More informationChapter 1. Search for Good Linear Codes in the Class of QuasiCyclic and Related Codes
Chapter 1 Search for Good Linear Codes in the Class of QuasiCyclic and Related Codes Nuh Aydin and Tsvetan Asamov Department of Mathematics, Kenyon College Gambier, OH, USA 43022 {aydinn,asamovt}@kenyon.edu
More informationFactoring of Prime Ideals in Extensions
Chapter 4 Factoring of Prime Ideals in Extensions 4. Lifting of Prime Ideals Recall the basic AKLB setup: A is a Dedekind domain with fraction field K, L is a finite, separable extension of K of degree
More information(x + a) n = x n + a Z n [x]. Proof. If n is prime then the map
22. A quick primality test Prime numbers are one of the most basic objects in mathematics and one of the most basic questions is to decide which numbers are prime (a clearly related problem is to find
More information3 Factorisation into irreducibles
3 Factorisation into irreducibles Consider the factorisation of a nonzero, noninvertible integer n as a product of primes: n = p 1 p t. If you insist that primes should be positive then, since n could
More informationPrime Numbers and Irreducible Polynomials
Prime Numbers and Irreducible Polynomials M. Ram Murty The similarity between prime numbers and irreducible polynomials has been a dominant theme in the development of number theory and algebraic geometry.
More informationA number field is a field of finite degree over Q. By the Primitive Element Theorem, any number
Number Fields Introduction A number field is a field of finite degree over Q. By the Primitive Element Theorem, any number field K = Q(α) for some α K. The minimal polynomial Let K be a number field and
More information9. POLYNOMIALS. Example 1: The expression a(x) = x 3 4x 2 + 7x 11 is a polynomial in x. The coefficients of a(x) are the numbers 1, 4, 7, 11.
9. POLYNOMIALS 9.1. Definition of a Polynomial A polynomial is an expression of the form: a(x) = a n x n + a n1 x n1 +... + a 1 x + a 0. The symbol x is called an indeterminate and simply plays the role
More informationThe Chebotarev Density Theorem
The Chebotarev Density Theorem Hendrik Lenstra 1. Introduction Consider the polynomial f(x) = X 4 X 2 1 Z[X]. Suppose that we want to show that this polynomial is irreducible. We reduce f modulo a prime
More informationElementary Number Theory We begin with a bit of elementary number theory, which is concerned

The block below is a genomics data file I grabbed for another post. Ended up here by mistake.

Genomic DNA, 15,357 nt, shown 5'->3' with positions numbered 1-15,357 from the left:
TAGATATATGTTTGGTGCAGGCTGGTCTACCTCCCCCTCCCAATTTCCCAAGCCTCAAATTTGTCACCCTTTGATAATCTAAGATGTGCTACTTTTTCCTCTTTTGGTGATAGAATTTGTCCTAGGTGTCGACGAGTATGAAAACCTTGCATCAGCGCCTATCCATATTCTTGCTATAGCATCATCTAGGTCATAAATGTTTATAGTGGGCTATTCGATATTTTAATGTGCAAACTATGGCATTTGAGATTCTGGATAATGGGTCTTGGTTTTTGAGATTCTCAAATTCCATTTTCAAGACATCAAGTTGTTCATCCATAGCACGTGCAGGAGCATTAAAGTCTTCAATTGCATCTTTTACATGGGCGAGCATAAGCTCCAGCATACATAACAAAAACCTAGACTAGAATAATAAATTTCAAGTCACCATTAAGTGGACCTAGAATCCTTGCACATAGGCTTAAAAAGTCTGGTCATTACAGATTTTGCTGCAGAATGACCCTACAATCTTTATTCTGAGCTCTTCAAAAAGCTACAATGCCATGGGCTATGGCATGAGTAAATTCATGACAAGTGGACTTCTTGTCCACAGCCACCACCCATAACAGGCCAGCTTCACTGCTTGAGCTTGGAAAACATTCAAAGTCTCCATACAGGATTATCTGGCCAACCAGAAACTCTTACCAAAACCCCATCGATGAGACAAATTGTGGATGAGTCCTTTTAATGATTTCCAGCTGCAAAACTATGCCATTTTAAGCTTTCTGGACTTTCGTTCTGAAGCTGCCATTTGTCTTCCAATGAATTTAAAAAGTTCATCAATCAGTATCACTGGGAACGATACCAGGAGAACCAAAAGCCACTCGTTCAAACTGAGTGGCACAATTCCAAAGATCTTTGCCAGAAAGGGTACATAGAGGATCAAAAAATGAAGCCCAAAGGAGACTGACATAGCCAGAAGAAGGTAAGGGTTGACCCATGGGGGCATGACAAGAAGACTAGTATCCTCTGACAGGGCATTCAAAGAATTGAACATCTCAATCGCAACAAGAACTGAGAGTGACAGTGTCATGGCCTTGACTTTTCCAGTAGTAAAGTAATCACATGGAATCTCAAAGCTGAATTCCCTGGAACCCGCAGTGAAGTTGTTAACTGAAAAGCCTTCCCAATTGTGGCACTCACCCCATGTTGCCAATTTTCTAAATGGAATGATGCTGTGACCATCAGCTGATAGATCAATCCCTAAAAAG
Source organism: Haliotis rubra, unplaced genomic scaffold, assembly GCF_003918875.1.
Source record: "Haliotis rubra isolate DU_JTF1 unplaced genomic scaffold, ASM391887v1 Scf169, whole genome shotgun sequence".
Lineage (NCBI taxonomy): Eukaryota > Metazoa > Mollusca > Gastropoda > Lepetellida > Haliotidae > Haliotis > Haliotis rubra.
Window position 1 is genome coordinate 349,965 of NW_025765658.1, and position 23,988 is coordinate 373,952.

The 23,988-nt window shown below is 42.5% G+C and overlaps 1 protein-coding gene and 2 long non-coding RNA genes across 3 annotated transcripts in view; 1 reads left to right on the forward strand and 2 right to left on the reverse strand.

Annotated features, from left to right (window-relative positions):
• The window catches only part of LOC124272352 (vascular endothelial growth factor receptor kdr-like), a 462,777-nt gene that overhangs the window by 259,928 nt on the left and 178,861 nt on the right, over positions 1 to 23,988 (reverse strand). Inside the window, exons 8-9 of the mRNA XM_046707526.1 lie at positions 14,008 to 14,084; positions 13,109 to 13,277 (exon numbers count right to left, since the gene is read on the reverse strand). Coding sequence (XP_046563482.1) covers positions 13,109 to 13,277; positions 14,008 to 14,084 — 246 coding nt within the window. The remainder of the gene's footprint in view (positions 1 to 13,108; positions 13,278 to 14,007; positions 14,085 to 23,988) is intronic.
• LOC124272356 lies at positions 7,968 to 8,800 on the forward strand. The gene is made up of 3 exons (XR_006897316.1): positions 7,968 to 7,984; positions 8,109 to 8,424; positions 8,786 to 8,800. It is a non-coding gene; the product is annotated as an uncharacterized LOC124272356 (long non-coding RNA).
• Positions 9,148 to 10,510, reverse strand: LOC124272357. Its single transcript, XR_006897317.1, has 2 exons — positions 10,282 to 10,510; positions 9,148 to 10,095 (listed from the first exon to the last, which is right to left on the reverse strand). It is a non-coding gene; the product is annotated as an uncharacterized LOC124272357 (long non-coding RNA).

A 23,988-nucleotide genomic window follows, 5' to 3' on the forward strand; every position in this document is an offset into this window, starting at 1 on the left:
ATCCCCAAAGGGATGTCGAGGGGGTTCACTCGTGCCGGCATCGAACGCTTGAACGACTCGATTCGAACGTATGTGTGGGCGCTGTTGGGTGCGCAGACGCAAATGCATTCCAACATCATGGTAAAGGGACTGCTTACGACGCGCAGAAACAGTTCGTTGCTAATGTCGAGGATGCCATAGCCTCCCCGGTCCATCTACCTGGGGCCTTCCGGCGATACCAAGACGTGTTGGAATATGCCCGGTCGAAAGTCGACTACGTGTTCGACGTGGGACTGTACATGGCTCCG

CONSTRUCTION OF THE FINITE FIELDS Z p S. R. DOTY Elementary Number Theory We begin with a bit of elementary number theory, which is concerned solely with questions about the set of integers Z = {0, ±1,
More informationCourse 221: Analysis Academic year , First Semester
Course 221: Analysis Academic year 200708, First Semester David R. Wilkins Copyright c David R. Wilkins 1989 2007 Contents 1 Basic Theorems of Real Analysis 1 1.1 The Least Upper Bound Principle................
More informationThe Mathematics of Origami
The Mathematics of Origami Sheri Yin June 3, 2009 1 Contents 1 Introduction 3 2 Some Basics in Abstract Algebra 4 2.1 Groups................................. 4 2.2 Ring..................................
More informationFactoring Polynomials
Factoring Polynomials Sue Geller June 19, 2006 Factoring polynomials over the rational numbers, real numbers, and complex numbers has long been a standard topic of high school algebra. With the advent
More informationcalculating the result modulo 3, as follows: p(0) = 0 3 + 0 + 1 = 1 0,
Homework #02, due 1/27/10 = 9.4.1, 9.4.2, 9.4.5, 9.4.6, 9.4.7. Additional problems recommended for study: (9.4.3), 9.4.4, 9.4.9, 9.4.11, 9.4.13, (9.4.14), 9.4.17 9.4.1 Determine whether the following polynomials
More informationI. GROUPS: BASIC DEFINITIONS AND EXAMPLES
I GROUPS: BASIC DEFINITIONS AND EXAMPLES Definition 1: An operation on a set G is a function : G G G Definition 2: A group is a set G which is equipped with an operation and a special element e G, called
More informationMA2C03 Mathematics School of Mathematics, Trinity College Hilary Term 2016 Lecture 59 (April 1, 2016) David R. Wilkins
MA2C03 Mathematics School of Mathematics, Trinity College Hilary Term 2016 Lecture 59 (April 1, 2016) David R. Wilkins The RSA encryption scheme works as follows. In order to establish the necessary public